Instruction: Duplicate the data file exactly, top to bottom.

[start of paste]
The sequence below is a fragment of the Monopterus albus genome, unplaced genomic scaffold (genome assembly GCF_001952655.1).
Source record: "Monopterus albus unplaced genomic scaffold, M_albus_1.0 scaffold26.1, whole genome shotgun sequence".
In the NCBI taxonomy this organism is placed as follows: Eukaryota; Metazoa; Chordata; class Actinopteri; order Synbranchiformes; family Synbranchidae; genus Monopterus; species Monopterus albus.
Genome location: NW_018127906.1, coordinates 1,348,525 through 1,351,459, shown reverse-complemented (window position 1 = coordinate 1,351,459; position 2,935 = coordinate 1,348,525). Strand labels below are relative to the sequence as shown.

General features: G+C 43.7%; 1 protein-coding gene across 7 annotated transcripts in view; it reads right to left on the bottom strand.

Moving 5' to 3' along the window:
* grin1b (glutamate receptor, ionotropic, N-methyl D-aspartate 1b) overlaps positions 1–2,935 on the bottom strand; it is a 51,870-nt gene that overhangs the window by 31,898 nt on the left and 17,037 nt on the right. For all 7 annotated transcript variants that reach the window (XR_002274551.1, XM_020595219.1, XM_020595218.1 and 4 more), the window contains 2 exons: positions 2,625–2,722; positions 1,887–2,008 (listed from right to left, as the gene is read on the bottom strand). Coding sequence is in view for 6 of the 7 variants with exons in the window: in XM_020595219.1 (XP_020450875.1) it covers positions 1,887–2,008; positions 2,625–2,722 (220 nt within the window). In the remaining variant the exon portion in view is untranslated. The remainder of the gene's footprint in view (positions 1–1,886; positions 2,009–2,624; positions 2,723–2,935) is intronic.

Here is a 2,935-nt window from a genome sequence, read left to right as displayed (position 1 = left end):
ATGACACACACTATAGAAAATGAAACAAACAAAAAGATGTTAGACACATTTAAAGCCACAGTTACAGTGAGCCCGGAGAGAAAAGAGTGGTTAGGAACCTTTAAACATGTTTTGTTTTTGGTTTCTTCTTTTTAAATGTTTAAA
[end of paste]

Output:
The sequence below is a fragment of the Monopterus albus genome, unplaced genomic scaffold (genome assembly GCF_001952655.1).
Source record: "Monopterus albus unplaced genomic scaffold, M_albus_1.0 scaffold26.1, whole genome shotgun sequence".
In the NCBI taxonomy this organism is placed as follows: Eukaryota; Metazoa; Chordata; class Actinopteri; order Synbranchiformes; family Synbranchidae; genus Monopterus; species Monopterus albus.
Genome location: NW_018127906.1, coordinates 1,348,525 through 1,351,459, shown reverse-complemented (window position 1 = coordinate 1,351,459; position 2,935 = coordinate 1,348,525). Strand labels below are relative to the sequence as shown.

General features: G+C 43.7%; 1 protein-coding gene across 7 annotated transcripts in view; it reads right to left on the bottom strand.

Moving 5' to 3' along the window:
* grin1b (glutamate receptor, ionotropic, N-methyl D-aspartate 1b) overlaps positions 1–2,935 on the bottom strand; it is a 51,870-nt gene that overhangs the window by 31,898 nt on the left and 17,037 nt on the right. For all 7 annotated transcript variants that reach the window (XR_002274551.1, XM_020595219.1, XM_020595218.1 and 4 more), the window contains 2 exons: positions 2,625–2,722; positions 1,887–2,008 (listed from right to left, as the gene is read on the bottom strand). Coding sequence is in view for 6 of the 7 variants with exons in the window: in XM_020595219.1 (XP_020450875.1) it covers positions 1,887–2,008; positions 2,625–2,722 (220 nt within the window). In the remaining variant the exon portion in view is untranslated. The remainder of the gene's footprint in view (positions 1–1,886; positions 2,009–2,624; positions 2,723–2,935) is intronic.

Here is a 2,935-nt window from a genome sequence, read left to right as displayed (position 1 = left end):
ATGACACACACTATAGAAAATGAAACAAACAAAAAGATGTTAGACACATTTAAAGCCACAGTTACAGTGAGCCCGGAGAGAAAAGAGTGGTTAGGAACCTTTAAACATGTTTTGTTTTTGGTTTCTTCTTTTTAAATGTTTAAA